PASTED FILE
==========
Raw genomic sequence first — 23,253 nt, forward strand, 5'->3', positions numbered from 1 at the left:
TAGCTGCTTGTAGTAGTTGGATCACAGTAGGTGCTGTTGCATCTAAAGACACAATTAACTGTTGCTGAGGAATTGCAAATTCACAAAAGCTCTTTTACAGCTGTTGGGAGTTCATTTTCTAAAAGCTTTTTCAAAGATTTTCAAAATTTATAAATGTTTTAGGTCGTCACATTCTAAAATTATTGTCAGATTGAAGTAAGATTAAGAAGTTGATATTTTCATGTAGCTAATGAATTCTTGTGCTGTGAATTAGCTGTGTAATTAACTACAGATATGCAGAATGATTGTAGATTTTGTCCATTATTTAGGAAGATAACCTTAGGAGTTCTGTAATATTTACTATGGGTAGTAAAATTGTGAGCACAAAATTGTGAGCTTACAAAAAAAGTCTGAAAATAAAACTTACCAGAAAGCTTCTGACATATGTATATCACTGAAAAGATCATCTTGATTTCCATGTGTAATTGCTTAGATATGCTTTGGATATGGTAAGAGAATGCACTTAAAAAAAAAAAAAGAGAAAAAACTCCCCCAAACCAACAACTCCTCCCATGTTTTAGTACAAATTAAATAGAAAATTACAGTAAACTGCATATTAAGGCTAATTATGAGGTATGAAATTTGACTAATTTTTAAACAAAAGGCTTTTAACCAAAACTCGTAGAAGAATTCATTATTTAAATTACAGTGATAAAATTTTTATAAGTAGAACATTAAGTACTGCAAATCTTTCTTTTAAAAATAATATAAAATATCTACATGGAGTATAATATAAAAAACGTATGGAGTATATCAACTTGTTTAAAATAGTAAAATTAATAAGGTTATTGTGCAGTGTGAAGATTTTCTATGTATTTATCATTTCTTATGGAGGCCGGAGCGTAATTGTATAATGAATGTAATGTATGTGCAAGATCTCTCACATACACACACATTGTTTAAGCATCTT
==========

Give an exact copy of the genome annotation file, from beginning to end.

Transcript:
Raw genomic sequence first — 23,253 nt, forward strand, 5'->3', positions numbered from 1 at the left:
TAGCTGCTTGTAGTAGTTGGATCACAGTAGGTGCTGTTGCATCTAAAGACACAATTAACTGTTGCTGAGGAATTGCAAATTCACAAAAGCTCTTTTACAGCTGTTGGGAGTTCATTTTCTAAAAGCTTTTTCAAAGATTTTCAAAATTTATAAATGTTTTAGGTCGTCACATTCTAAAATTATTGTCAGATTGAAGTAAGATTAAGAAGTTGATATTTTCATGTAGCTAATGAATTCTTGTGCTGTGAATTAGCTGTGTAATTAACTACAGATATGCAGAATGATTGTAGATTTTGTCCATTATTTAGGAAGATAACCTTAGGAGTTCTGTAATATTTACTATGGGTAGTAAAATTGTGAGCACAAAATTGTGAGCTTACAAAAAAAGTCTGAAAATAAAACTTACCAGAAAGCTTCTGACATATGTATATCACTGAAAAGATCATCTTGATTTCCATGTGTAATTGCTTAGATATGCTTTGGATATGGTAAGAGAATGCACTTAAAAAAAAAAAAAGAGAAAAAACTCCCCCAAACCAACAACTCCTCCCATGTTTTAGTACAAATTAAATAGAAAATTACAGTAAACTGCATATTAAGGCTAATTATGAGGTATGAAATTTGACTAATTTTTAAACAAAAGGCTTTTAACCAAAACTCGTAGAAGAATTCATTATTTAAATTACAGTGATAAAATTTTTATAAGTAGAACATTAAGTACTGCAAATCTTTCTTTTAAAAATAATATAAAATATCTACATGGAGTATAATATAAAAAACGTATGGAGTATATCAACTTGTTTAAAATAGTAAAATTAATAAGGTTATTGTGCAGTGTGAAGATTTTCTATGTATTTATCATTTCTTATGGAGGCCGGAGCGTAATTGTATAATGAATGTAATGTATGTGCAAGATCTCTCACATACACACACATTGTTTAAGCATCTT